Koji Uehara Is The Orioles' Gift That Keeps On Giving
By Jim Henneman
It was mid-summer 2010, and, as you probably don't need to be reminded, things weren't going too well for the Orioles. Andy MacPhail was in the second half of his contract as the team's architect; Dave Trembley was the manager; and, unknown to most, Buck Showalter was off in the wings trying to decide whether he'd like to spend the rest of his professional baseball life with the Orioles.
Baltimore relief pitcher Koji Uehara had been what many thought was MacPhail's token venture into the foreign market, and things were not going particularly well for him, either. Signed to work in the top of the starting rotation, Uehara showed some promise, but had a hard time handling the Baltimore heat and humidity. He went only 2-4 during 12 games as a starter and missed most of the year because of injuries.
Few could have imagined the impact veteran right-hander Uehara would have on the Orioles. Three years later, he could best be described as the gift that keeps on giving. But that's getting ahead of the story.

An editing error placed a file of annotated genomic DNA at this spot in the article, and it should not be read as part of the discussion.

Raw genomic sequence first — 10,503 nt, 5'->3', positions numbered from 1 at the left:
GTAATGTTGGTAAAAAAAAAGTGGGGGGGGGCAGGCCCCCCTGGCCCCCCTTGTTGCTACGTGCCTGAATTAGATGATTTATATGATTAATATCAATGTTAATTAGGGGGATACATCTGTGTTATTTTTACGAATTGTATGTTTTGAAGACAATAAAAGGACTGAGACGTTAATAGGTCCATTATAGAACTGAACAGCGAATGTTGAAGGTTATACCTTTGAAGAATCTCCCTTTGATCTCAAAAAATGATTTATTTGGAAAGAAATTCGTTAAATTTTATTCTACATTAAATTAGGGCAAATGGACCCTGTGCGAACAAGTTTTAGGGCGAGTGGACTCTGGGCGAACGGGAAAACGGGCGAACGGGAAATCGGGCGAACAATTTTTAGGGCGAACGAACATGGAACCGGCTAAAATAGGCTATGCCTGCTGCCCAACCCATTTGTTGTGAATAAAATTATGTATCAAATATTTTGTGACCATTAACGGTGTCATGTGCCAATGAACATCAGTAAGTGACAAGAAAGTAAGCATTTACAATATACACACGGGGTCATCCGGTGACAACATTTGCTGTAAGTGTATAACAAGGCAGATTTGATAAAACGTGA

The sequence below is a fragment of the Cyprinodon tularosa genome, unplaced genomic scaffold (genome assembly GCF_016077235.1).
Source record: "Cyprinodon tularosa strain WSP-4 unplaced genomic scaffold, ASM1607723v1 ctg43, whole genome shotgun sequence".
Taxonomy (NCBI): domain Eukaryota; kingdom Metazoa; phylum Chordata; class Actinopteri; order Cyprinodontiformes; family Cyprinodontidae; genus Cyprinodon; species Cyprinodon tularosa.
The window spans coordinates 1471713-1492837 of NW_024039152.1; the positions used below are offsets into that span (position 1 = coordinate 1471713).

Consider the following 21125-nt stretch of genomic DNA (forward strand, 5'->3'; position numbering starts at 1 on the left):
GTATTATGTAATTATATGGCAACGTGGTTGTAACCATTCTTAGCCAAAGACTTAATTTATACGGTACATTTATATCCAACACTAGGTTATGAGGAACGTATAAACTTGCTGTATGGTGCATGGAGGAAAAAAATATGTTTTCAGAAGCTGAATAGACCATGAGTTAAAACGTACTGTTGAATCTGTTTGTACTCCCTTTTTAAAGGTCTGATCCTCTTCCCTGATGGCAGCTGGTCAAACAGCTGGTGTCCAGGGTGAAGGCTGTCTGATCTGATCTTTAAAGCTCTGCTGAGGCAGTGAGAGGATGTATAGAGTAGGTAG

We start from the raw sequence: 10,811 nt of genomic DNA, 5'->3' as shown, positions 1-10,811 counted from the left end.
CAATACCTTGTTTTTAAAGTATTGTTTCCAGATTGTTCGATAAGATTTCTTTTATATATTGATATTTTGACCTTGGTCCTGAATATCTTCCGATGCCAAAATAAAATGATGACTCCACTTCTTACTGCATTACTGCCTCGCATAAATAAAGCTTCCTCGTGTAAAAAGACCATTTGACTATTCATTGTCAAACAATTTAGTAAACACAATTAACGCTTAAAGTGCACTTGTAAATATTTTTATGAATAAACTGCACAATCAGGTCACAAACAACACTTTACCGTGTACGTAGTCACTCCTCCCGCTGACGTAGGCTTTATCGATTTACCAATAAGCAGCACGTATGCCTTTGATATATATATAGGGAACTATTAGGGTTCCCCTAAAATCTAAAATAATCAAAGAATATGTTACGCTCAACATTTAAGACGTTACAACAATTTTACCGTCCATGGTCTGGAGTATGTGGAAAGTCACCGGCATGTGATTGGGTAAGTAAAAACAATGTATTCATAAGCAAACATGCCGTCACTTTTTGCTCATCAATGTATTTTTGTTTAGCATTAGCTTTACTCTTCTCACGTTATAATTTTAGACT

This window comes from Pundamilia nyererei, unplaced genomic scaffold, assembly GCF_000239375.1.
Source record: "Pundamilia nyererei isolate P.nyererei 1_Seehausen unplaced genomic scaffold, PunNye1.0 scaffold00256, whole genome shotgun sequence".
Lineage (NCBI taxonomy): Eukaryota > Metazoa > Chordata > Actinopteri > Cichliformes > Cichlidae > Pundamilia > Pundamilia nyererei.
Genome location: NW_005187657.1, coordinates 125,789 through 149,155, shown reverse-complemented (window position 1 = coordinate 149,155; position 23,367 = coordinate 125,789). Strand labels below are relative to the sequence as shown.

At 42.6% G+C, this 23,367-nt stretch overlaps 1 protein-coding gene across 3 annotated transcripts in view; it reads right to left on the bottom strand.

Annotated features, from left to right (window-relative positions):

The dog days of summer arrived early in 2010, and you had to be an eternal optimist to think the light at the end of the tunnel was anything other than an approaching train. It was under those drab circumstances that Dean Albany -- one of the organization's top scouts and the guy who spent a good part of his adult life running Youse's Orioles, one of the premier amateur teams in the country -- made an observation that, under the circumstances, was a cross between wishful thinking and a pipe dream.
"We need to get lucky," Albany said either before or after a gut-wrenching loss that had become too familiar. "We need to catch a break with a player."
He was talking about somebody who could be a missing ingredient in the lineup. As it turns out, he had the right position, the right kind of hitter, just not the right player, at least to that point.
"We need somebody like [then-Orioles prospect] Joe Mahoney to become a 30-home-run guy, a middle-of-the-order hitter, somebody to fit in with Adam [Jones] and Nick [Markakis]," Albany said. "We've had a lot of bad luck. We're due to get a break with one of these guys."